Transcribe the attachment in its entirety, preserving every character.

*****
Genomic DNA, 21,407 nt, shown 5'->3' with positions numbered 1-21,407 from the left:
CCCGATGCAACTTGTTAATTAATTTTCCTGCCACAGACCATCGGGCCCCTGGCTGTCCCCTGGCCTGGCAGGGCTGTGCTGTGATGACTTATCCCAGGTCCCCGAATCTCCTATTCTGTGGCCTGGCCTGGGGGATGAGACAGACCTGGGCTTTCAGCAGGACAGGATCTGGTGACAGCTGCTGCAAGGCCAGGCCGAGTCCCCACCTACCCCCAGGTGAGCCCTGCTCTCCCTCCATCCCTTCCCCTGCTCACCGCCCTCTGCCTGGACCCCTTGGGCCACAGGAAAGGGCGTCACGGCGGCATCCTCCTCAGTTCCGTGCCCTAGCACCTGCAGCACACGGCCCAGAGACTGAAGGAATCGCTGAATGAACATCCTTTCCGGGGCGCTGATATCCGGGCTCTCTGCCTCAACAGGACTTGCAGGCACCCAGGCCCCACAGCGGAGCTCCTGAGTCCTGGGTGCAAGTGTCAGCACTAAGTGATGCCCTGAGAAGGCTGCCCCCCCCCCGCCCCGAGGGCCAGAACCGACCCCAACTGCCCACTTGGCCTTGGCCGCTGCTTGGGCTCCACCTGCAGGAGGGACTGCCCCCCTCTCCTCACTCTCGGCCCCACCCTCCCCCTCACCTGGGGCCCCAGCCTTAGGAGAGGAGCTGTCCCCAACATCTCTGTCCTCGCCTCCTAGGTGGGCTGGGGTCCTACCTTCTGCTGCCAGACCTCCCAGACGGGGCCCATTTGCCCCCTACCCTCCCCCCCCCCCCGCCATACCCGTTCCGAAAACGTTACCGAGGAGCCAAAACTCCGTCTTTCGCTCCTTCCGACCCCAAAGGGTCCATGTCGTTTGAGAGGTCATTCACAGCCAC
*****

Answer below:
Genomic DNA, 21,407 nt, shown 5'->3' with positions numbered 1-21,407 from the left:
CCCGATGCAACTTGTTAATTAATTTTCCTGCCACAGACCATCGGGCCCCTGGCTGTCCCCTGGCCTGGCAGGGCTGTGCTGTGATGACTTATCCCAGGTCCCCGAATCTCCTATTCTGTGGCCTGGCCTGGGGGATGAGACAGACCTGGGCTTTCAGCAGGACAGGATCTGGTGACAGCTGCTGCAAGGCCAGGCCGAGTCCCCACCTACCCCCAGGTGAGCCCTGCTCTCCCTCCATCCCTTCCCCTGCTCACCGCCCTCTGCCTGGACCCCTTGGGCCACAGGAAAGGGCGTCACGGCGGCATCCTCCTCAGTTCCGTGCCCTAGCACCTGCAGCACACGGCCCAGAGACTGAAGGAATCGCTGAATGAACATCCTTTCCGGGGCGCTGATATCCGGGCTCTCTGCCTCAACAGGACTTGCAGGCACCCAGGCCCCACAGCGGAGCTCCTGAGTCCTGGGTGCAAGTGTCAGCACTAAGTGATGCCCTGAGAAGGCTGCCCCCCCCCCGCCCCGAGGGCCAGAACCGACCCCAACTGCCCACTTGGCCTTGGCCGCTGCTTGGGCTCCACCTGCAGGAGGGACTGCCCCCCTCTCCTCACTCTCGGCCCCACCCTCCCCCTCACCTGGGGCCCCAGCCTTAGGAGAGGAGCTGTCCCCAACATCTCTGTCCTCGCCTCCTAGGTGGGCTGGGGTCCTACCTTCTGCTGCCAGACCTCCCAGACGGGGCCCATTTGCCCCCTACCCTCCCCCCCCCCCCGCCATACCCGTTCCGAAAACGTTACCGAGGAGCCAAAACTCCGTCTTTCGCTCCTTCCGACCCCAAAGGGTCCATGTCGTTTGAGAGGTCATTCACAGCCAC